Orange County Divorce Mediation and Law Blog

Potential advantages of a prenuptial agreement

People in California who have been asked by a spouse-to-be to sign a prenuptial agreement might wonder why the other person is insisting on this document. Some friends might say that the prenup should not be signed at all. However, there can be advantages to signing a prenup for both parties.

The process of creating a prenup involves talking about finances and expectations around money. People have the opportunity to discuss how they will handle these matters as a couple. If they have significant disparities in income or assets, this is the time to address how they will be handled. The couple can discuss their attitudes toward saving and spending and what types of things they would prefer to spend their money on. This is also the time to decide if certain property will remain separate. A prenup can also protect partners from the debt either may bring into the relationship.

The benefits of mediation in a divorce case

California residents who are going through a divorce may believe that litigation is the best way to resolve the matter. However, opting for mediation instead of going to court may provide even more benefits. During the mediation process, a neutral third party facilitates a conversation between the estranged spouses. This may make it possible for couples to stop fighting with each other and come to a middle ground on some or all issues.

Mediators are often former lawyers or judges, but this is not always the case. One of the biggest benefits of going to mediation is that the process is kept confidential. This means that negotiations or other facts revealed during a mediation session cannot be used against a person if a case ultimately goes to trial. Another benefit to mediation is that the couple getting divorced is still in control of the process.

Options for determining child custody

California parents who are going through a divorce and need to deal with child custody will need to know the options available to them. The three main ways child custody can be determined are through informal negotiations, through one of the alternative dispute resolution methods or by a judge making the decision.

One way parents might negotiate child custody is informally. Some parents do this by themselves while others prefer to have their respective lawyers involved in the negotiations. This type of negotiating varies depending on each family's particular case. Once the negotiations are over, a written document of the parenting agreement is produced. Other parents might use one of the alternative resolution methods, which include mediation, collaborative family law and arbitration. In the mediation process, the most common form of ADR, the parents are able to become more involved in making the decisions related to child custody, instead of leaving them up to a judge or jury. The less used option of arbitration involves a neutral third party who listens to each parent's argument and evaluates their evidence before making child custody decisions. Even in arbitration, however, the parents have the option of arguing important facets of the agreement before a judge.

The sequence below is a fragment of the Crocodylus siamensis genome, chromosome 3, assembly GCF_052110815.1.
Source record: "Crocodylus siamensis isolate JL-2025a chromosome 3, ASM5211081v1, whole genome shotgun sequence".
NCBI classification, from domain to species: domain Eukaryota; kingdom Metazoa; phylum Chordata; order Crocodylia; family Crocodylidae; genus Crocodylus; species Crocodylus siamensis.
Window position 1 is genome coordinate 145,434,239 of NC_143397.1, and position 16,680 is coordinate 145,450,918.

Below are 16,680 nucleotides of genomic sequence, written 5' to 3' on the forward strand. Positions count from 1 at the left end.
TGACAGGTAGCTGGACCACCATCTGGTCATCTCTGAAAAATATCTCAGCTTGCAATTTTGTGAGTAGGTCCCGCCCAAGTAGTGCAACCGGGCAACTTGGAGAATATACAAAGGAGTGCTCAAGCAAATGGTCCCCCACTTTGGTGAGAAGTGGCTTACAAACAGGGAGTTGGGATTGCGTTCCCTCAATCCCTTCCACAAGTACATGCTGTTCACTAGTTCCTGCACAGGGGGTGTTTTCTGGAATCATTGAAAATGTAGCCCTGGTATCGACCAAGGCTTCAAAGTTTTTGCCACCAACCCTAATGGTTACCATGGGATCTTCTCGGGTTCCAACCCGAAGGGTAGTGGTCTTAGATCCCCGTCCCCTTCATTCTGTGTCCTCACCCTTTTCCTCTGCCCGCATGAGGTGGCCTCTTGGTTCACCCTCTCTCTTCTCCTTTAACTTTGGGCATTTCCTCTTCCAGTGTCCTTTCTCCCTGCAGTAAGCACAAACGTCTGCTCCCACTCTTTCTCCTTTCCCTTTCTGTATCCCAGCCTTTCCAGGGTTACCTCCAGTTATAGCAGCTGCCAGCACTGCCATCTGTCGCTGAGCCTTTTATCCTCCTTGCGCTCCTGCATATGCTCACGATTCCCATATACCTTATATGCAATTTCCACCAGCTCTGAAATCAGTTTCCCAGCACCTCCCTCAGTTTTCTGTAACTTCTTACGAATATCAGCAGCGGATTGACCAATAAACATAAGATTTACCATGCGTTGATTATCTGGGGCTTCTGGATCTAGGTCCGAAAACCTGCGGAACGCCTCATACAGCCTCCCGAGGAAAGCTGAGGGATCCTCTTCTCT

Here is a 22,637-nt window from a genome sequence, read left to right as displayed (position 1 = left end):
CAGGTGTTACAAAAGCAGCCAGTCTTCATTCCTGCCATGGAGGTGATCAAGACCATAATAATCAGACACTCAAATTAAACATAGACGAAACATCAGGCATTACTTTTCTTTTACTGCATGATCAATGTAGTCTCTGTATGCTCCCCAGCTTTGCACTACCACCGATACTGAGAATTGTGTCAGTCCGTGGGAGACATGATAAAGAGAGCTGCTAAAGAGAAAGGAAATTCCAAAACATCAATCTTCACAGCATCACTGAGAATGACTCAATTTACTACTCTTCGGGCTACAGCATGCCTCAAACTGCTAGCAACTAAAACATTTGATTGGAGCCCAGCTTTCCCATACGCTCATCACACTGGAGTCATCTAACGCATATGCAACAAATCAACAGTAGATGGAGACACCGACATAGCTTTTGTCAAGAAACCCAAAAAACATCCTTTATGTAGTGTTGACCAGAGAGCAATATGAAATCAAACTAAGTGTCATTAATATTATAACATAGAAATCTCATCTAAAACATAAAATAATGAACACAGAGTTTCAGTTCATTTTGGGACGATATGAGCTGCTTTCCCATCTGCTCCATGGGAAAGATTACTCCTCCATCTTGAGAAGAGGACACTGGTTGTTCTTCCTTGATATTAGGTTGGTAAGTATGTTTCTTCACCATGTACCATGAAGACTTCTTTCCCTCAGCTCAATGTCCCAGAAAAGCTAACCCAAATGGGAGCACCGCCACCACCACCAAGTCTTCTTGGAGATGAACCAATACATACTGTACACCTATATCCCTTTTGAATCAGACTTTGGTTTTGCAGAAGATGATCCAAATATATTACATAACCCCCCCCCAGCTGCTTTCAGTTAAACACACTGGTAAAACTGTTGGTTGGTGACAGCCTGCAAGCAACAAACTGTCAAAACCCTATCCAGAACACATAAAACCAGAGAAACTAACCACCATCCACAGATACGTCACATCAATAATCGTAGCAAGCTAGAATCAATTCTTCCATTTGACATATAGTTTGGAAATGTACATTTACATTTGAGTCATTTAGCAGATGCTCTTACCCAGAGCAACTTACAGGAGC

Support for shared custody growing

In many cases, a California father who is going through a divorce will be concerned about losing access. This is not unfounded, as census data reveals that courts award mothers physical custody in the great majority of cases. However, an alternative to either parent having primary custody is shared custody. This is growing in popularity and has become commonplace in some countries such as Australia and Sweden. Surveys have found there is widespread public support for shared custody, and a few states have enacted legislation that make it the default arrangement in judicial custody determinations.

Perhaps the most important reason for seeking joint custody is the body of scientific evidence that supports its beneficial effect on children. Many professionals believe that even very young children benefit from shared custody situations. This arrangement helps children maintain meaningful relationships with both parents and provides stability. A shared custody arrangement may also help prevent a stressful and lengthy custody battle which can be trying for both children and their parents.

Divorce mediation offers an alternative

When ending a marriage, California couples have a number of options to pursue. A divorce doesn't need to be an angry, drawn-out courtroom battle. If the separating partners are open to working together, alternative solutions can help to create a mediated divorce agreement that ends a marriage relatively quickly.